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Publication numberUS4714181 A
Publication typeGrant
Application numberUS 06/898,618
Publication dateDec 22, 1987
Filing dateAug 21, 1986
Priority dateAug 21, 1986
Fee statusLapsed
Publication number06898618, 898618, US 4714181 A, US 4714181A, US-A-4714181, US4714181 A, US4714181A
InventorsThomas A. Kozlowski, Robert O. Lindstrom, Thomas D. Loughrin, Kathleen J. Baka
Original AssigneeDurkee Industrial Foods Corp.
Export CitationBiBTeX, EndNote, RefMan
External Links: USPTO, USPTO Assignment, Espacenet
Condiment bottle cap
US 4714181 A
Abstract
A molded plastic cap suitable for large condiment bottles. The cap is of the type which are threaded onto the mouth of the bottle and contains an inner sealing liner. The sealing liner is compressed by the cap against the bottle mouth upon application thereto. The sealing liner cap includes a reinforcing bridge portion and flat circular land portion for press sealing the liner against the bottle rim mouth. The bridge portion includes ribs which are substantially flush with the land portion on the inside surface. The configuration of the cap assembly provides a structure which is attractive in appearance and is free of dimensional distortions.
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Claims(8)
We claim:
1. A molded, plastic cap, suitable for large condiment bottles, of the type adapted to be threaded onto the mouth of the bottle and to contain an inner sealing liner compressed by the cap against the bottle mouth rim, comprising
a circular end having an inside surface and an exposed topside surface;
an annular skirt depending from said end having inner threads;
a reinforcing bridge portion extending across said cap end from one side to the other;
aperture means on opposite sides of said bridge portion;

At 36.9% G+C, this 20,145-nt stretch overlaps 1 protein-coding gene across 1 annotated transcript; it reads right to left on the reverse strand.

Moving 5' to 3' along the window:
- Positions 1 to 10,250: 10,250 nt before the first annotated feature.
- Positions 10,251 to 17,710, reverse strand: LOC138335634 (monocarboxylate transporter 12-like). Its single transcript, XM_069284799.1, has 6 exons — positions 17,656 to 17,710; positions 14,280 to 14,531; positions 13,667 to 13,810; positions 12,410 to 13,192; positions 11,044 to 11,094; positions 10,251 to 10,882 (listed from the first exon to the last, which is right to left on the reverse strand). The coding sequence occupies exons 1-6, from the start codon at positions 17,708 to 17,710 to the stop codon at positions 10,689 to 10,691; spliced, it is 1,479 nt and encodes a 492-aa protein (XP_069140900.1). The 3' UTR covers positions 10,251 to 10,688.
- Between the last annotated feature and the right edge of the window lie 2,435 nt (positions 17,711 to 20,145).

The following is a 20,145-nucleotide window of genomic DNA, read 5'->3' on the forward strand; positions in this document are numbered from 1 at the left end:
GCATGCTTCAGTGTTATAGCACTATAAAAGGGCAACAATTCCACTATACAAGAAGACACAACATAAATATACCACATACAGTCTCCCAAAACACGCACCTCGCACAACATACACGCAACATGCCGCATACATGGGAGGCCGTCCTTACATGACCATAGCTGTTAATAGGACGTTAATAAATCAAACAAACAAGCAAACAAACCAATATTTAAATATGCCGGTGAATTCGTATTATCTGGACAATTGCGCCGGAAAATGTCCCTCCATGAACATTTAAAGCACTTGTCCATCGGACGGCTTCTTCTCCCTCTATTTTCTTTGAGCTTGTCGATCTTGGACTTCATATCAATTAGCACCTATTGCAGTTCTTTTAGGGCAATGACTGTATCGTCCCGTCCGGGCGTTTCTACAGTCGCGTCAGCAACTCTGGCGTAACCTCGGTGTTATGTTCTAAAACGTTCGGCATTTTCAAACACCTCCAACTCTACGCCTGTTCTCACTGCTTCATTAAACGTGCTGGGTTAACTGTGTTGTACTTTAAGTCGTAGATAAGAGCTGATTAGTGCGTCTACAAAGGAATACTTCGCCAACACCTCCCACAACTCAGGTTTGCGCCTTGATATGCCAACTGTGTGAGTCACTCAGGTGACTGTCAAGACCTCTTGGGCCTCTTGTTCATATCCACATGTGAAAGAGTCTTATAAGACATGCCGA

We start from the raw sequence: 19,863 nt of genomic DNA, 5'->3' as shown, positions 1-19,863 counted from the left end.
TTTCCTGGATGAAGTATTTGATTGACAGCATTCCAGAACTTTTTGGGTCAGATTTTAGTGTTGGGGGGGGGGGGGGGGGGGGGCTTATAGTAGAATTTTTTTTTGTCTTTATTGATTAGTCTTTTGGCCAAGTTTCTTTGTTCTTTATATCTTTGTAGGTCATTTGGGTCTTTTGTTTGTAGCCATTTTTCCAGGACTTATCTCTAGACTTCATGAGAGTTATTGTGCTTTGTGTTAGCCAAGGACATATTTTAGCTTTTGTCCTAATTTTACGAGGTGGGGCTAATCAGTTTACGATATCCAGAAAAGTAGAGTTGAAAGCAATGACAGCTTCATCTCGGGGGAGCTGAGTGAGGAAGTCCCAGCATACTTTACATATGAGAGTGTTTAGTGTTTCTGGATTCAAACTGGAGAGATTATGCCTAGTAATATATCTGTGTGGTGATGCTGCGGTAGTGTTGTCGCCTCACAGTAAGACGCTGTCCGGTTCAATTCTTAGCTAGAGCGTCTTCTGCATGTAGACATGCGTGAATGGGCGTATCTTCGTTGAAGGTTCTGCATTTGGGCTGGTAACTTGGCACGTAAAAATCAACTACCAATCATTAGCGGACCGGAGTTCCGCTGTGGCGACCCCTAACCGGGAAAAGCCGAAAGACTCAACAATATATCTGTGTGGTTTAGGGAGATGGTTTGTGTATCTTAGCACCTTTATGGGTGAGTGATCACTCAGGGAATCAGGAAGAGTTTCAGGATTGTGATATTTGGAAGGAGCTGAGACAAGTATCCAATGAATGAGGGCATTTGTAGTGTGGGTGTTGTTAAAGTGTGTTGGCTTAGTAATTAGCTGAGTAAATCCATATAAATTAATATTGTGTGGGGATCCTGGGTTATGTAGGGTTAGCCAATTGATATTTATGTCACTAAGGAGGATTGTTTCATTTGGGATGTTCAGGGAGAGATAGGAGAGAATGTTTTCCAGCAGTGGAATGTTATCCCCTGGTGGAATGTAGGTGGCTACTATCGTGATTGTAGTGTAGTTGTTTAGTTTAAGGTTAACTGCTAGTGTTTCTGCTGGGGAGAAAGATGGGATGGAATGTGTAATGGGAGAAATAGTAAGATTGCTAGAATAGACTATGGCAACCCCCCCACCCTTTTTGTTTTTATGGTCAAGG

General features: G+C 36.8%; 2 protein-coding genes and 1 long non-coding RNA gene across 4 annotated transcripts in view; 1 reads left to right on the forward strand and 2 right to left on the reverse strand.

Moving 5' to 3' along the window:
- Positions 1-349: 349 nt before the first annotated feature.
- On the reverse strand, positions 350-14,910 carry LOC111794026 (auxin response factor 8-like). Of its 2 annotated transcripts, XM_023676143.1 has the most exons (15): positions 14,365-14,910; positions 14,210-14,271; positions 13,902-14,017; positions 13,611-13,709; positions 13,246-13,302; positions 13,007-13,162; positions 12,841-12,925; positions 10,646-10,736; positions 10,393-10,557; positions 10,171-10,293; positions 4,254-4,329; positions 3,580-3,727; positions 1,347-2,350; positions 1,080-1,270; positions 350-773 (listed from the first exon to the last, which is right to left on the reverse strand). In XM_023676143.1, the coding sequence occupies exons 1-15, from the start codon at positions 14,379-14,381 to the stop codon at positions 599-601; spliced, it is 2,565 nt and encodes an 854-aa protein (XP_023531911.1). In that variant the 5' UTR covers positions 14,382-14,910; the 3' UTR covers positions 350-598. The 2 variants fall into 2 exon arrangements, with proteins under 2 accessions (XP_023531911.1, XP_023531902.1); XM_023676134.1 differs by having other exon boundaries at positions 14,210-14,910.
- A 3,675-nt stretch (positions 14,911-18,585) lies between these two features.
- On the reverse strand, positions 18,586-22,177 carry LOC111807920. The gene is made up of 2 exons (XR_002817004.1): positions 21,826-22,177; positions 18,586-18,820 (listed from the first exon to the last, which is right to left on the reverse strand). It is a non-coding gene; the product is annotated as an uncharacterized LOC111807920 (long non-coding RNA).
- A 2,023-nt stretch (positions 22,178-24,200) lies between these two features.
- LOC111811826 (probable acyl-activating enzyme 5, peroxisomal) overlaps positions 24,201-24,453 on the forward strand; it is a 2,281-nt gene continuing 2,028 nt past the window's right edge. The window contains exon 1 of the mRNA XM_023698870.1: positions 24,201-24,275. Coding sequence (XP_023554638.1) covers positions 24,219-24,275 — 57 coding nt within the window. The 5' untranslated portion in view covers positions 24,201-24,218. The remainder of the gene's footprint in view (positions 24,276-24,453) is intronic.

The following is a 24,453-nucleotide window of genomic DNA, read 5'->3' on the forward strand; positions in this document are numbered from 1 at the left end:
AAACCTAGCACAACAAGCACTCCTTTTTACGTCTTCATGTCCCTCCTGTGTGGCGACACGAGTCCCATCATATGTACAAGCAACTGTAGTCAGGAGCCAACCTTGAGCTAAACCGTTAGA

lid means adapted to close said aperture means;
said end inside surface defining a flat, circular land portion contiguous with the skirt and having a width dimension effective to press seal the sealing liner against the bottle mouth rim;
said bridge portion including longitudinally extending rib means forming a longitudinally extending reduced thickness center part, said rib means being effectively flush on the inside surface with the land portion to resist distortion of the inner sealing liner and extending upwardly from said topside surface, the lid means being hinged to said longitudinally extending rib means.
2. The cap of claim 1 wherein said aperture means comprise a spoon hole on one side of said bridge means and sift holes on the opposite sides.
3. The cap of claim 2 including locking means for said lid means, the locking means for the spoon hole lid means comprising a plurality of spaced apart tabs on the underside of the lid means having an interference fit with cooperating surfaces of said upper surface.
4. The cap of claim 1 essentially free of large masses of plastic, larger or thicker in dimension than any other mass, likely to cause dimensional distortion of the cap due to cooling stresses following cap molding.
5. The cap of claim 3 wherein said longitudinally extending rib means include outstanding raised areas at opposite ends of the rib means extending along the periphery of the cap exposed topside surface adapted to embrace said lids when the latter are in a closed position, said raised areas being substantially flush with the lids when the latter are in a closed position.
6. A cap assembly suitable for large condiment bottles comprising an inner sealing liner and a molded, plastic cylindrically shaped cap, said cap being adapted to fit over the mouth of the bottle and to contain said sealing liner compressed by the cap against the rim of the bottle mouth, said cap comprising
a circular end having an inside surface and an exposed topside surface;
an annular skirt depending from said end having inner threads;
a reinforcing bridge portion extending across said cap end from one side to the other;
aperture means on opposite sides of said bridge portion;
lid means adapted to close said aperture means;
said end inside surface defining a flat, circular land portion contiguous with the skirt and having a width dimension effective to press seal the sealing liner against the bottle mouth rim;
said bridge portion including longitudinally extending rib means forming a longitudinally extending reduced thickness center part, said rib means being effectively flush on the inside surface with the land portion to resist distortion of the inner sealing liner and extending upwardly from said topside surface, the lid means being hinged to said longitudinally extending rib means.